Two stellar professionals, coming towards the end of stellar careers, and with a presence and an influence which couldn’t fail to rub off on those around them.

“The signings of Incey and Denis were absolutely crucial,” Kenny Miller, then a young striker preparing for his first full season at Molineux, recalls.

“That group was full of great players – you only have to look at some of the careers the lads like Joleon (Lescott) and Nayls (Lee Naylor) went on to have – but those boys were serial winners and came to the club with that mentality.

“Denis’s influence on that back line was incredible, and Incey’s influence was incredible at every club he went to.

“Credit to Sir Jack, Jez (Moxey) and Dave Jones for getting those players into the building, because I think they were crucial in getting us up.”

Little by little, the fans came back on board. The pain and bitterness stemming from such a crushing disappointment gradually abated, helped by a decent start to the season and another encouraging run in October and November.

But then came a blip. A run of three defeats from four raised the pressure levels on Jones and his players, and, on New Year’s Day of 2003, the Express & Star carried some strong words from chairman Sir Jack Hayward.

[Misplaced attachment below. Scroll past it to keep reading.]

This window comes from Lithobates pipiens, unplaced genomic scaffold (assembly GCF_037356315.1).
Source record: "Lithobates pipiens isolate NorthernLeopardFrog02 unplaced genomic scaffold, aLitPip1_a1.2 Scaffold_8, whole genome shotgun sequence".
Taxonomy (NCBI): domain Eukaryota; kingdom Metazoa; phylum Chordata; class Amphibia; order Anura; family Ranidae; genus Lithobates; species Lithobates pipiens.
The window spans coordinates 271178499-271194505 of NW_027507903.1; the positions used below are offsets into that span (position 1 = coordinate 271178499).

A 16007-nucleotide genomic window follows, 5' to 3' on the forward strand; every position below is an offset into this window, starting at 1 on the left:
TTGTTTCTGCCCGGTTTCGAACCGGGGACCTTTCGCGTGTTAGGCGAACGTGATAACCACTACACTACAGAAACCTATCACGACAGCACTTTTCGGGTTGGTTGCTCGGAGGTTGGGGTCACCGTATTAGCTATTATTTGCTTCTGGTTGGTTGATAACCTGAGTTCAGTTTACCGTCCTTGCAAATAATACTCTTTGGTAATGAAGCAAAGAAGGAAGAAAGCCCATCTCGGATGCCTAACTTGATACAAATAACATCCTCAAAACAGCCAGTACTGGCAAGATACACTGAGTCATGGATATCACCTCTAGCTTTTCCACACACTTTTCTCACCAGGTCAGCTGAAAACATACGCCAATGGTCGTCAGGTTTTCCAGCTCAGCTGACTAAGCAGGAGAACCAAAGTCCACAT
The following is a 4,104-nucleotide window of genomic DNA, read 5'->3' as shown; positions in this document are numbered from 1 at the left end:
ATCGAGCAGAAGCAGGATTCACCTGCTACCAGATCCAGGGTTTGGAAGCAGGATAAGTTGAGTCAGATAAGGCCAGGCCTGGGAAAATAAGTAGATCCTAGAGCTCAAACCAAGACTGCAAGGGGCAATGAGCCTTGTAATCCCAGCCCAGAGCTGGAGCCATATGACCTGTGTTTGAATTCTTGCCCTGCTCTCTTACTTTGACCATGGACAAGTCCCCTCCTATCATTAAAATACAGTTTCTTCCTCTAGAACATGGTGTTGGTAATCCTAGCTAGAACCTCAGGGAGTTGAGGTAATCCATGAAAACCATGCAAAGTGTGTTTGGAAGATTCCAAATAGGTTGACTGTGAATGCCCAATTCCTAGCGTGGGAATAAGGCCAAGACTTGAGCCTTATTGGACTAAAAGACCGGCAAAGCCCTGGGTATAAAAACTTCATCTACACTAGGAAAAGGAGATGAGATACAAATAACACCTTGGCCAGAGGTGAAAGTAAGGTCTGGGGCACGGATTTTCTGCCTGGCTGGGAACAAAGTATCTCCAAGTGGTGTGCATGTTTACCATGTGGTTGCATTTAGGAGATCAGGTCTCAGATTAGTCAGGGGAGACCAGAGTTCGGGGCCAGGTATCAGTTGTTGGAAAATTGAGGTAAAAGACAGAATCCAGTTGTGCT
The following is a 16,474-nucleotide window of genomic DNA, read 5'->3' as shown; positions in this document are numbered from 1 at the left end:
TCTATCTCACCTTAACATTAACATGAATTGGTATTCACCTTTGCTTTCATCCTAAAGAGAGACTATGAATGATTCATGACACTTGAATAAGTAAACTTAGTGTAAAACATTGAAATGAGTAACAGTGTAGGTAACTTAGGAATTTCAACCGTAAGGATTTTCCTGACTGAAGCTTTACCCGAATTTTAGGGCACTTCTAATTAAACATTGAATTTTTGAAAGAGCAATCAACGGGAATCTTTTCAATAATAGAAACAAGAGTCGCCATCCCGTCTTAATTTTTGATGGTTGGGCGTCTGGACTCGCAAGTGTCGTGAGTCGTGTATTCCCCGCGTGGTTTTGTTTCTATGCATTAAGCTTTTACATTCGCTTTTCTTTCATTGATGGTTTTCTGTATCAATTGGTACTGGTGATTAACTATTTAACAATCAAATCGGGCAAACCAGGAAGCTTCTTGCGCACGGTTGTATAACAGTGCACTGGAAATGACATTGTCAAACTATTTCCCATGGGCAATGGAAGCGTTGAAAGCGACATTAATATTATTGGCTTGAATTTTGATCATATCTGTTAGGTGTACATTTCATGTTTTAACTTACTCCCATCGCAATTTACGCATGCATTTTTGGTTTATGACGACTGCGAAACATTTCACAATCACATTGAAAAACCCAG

“Good god, no I’m not happy,” said Sir Jack. “He (Jones) has been told in no uncertain terms that things have to improve. Every manager lives day by day.”

And so, even with those high-calibre additions, and a squad with so much goalscoring firepower from the likes of Miller, Nathan Blake, Dean Sturridge and George Ndah – and the creativity of Mark Kennedy and Shaun Newton – it wasn’t until midway through the season that Wolves really hit their straps and found a more potent and sustained level of consistency.

A memorable FA Cup win against Premier League highflyers Newcastle set the tone for a blistering second half of the season in which Wolves reached the competition’s quarter finals, and lost only one of their final 16 Championship fixtures.

Finishing fifth in the table led to a nerve-jangling two legs of a semi-final with Reading. Wolves had shared odd goal victories with the Royals during the season, but this time, they prevailed in both legs, Newton and Naylor grabbing the goals in a 2-1 win at home before Alex Rae’s joyously acclaimed late winner at the Madejski. It had been a nervy start to that second leg, even from high up on the media gantry the big-game tension was fiercely tangible. The scenes of celebration at the end – tumultuous as they were following Rae’s late winner - were mixed with a healthy dose of relief. Finally, Wolves had made it through to a Championship play-off final. Finally. Could those long-suffering supporters actually dare to dream?

From there, all roads led to the Millennium. And this time, if not among fans who had experienced so many setbacks, something certainly felt different among the players.